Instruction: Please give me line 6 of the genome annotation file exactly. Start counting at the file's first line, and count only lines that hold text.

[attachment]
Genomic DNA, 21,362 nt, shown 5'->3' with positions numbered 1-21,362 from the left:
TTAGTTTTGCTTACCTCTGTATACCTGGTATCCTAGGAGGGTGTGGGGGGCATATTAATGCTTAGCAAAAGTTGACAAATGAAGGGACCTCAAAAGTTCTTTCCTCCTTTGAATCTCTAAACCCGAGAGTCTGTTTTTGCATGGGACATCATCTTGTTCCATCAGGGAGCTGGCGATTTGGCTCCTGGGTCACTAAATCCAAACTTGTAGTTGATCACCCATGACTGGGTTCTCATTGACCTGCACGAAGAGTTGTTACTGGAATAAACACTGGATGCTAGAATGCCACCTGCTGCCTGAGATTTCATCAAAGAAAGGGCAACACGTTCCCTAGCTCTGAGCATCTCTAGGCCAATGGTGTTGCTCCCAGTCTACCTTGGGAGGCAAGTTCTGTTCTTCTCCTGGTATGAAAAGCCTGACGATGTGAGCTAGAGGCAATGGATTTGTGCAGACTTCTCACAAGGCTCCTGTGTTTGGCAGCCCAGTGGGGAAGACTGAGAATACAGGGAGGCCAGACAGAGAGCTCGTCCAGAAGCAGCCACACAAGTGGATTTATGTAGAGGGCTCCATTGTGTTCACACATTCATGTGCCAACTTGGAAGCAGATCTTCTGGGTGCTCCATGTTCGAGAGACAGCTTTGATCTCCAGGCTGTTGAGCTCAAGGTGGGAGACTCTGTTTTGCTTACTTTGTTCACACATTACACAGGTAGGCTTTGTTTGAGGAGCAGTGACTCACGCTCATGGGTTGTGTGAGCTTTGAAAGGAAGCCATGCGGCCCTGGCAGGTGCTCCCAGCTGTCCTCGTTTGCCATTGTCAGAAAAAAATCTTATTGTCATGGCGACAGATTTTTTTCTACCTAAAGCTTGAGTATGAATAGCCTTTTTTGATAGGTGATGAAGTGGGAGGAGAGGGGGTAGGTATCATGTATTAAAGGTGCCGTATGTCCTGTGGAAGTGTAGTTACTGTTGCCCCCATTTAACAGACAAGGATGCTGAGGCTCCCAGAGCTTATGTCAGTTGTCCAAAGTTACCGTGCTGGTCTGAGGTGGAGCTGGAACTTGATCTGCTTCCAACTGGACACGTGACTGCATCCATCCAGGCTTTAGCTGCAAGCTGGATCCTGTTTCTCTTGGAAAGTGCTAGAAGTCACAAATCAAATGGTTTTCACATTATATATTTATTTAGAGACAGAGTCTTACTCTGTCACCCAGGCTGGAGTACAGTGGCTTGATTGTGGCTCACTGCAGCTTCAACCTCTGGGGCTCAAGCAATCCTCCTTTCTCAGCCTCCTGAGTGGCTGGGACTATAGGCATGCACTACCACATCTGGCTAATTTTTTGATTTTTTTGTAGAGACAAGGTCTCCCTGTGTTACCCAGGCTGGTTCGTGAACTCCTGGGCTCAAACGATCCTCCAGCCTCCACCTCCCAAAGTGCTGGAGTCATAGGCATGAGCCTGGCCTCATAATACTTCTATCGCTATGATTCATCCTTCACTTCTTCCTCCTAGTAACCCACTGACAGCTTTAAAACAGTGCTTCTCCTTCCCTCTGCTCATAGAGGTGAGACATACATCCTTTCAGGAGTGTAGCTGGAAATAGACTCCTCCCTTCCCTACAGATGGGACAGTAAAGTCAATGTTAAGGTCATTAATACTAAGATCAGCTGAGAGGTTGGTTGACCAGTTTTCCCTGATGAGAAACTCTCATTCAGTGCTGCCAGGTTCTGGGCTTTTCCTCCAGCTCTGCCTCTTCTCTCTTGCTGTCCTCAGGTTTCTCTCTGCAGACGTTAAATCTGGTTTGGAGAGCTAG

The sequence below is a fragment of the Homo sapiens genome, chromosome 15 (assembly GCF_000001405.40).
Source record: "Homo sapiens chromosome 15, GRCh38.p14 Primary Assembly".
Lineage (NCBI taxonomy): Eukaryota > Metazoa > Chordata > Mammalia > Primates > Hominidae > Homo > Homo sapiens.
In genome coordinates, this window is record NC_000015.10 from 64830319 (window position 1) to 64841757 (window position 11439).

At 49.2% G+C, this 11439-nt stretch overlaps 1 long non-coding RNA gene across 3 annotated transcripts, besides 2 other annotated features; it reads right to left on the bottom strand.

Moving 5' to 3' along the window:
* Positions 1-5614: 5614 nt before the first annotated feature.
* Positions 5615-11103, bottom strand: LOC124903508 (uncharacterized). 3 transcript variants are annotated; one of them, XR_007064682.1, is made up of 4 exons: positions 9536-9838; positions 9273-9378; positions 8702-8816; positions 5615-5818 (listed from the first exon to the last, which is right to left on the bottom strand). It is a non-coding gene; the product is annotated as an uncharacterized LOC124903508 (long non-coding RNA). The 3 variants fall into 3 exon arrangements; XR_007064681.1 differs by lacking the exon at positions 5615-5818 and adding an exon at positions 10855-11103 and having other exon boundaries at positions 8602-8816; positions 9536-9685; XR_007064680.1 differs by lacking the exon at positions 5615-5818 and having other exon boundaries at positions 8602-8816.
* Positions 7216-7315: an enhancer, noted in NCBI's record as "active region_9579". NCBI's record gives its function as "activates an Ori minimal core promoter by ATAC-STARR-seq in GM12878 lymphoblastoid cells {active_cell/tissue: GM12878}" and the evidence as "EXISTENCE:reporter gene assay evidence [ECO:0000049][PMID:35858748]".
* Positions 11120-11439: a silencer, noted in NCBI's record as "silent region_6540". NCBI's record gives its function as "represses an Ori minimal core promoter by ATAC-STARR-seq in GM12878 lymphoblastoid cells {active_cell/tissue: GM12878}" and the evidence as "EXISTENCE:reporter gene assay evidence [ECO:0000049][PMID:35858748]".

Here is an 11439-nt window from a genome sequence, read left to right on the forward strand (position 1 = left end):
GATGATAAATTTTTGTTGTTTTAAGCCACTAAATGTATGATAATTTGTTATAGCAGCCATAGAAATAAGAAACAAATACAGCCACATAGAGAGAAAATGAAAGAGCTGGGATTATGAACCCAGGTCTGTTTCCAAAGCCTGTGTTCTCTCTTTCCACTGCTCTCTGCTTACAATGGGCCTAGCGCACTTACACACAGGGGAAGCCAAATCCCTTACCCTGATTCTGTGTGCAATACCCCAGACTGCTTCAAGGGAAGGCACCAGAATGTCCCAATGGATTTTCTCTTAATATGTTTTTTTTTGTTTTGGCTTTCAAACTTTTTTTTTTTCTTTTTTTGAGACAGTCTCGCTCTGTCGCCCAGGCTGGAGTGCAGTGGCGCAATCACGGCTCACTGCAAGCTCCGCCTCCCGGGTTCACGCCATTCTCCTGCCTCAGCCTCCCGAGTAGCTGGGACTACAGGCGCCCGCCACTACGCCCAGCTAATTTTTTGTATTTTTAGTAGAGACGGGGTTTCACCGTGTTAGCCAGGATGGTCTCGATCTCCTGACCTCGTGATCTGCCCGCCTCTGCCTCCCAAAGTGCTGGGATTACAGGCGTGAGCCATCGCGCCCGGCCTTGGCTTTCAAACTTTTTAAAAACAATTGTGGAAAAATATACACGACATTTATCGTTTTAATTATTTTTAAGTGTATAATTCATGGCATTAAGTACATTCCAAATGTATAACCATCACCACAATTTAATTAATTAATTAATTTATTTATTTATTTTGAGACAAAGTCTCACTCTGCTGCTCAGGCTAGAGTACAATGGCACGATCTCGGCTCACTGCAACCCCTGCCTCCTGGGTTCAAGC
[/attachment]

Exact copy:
In genome coordinates, this window is record NC_000015.10 from 64830319 (window position 1) to 64841757 (window position 11439).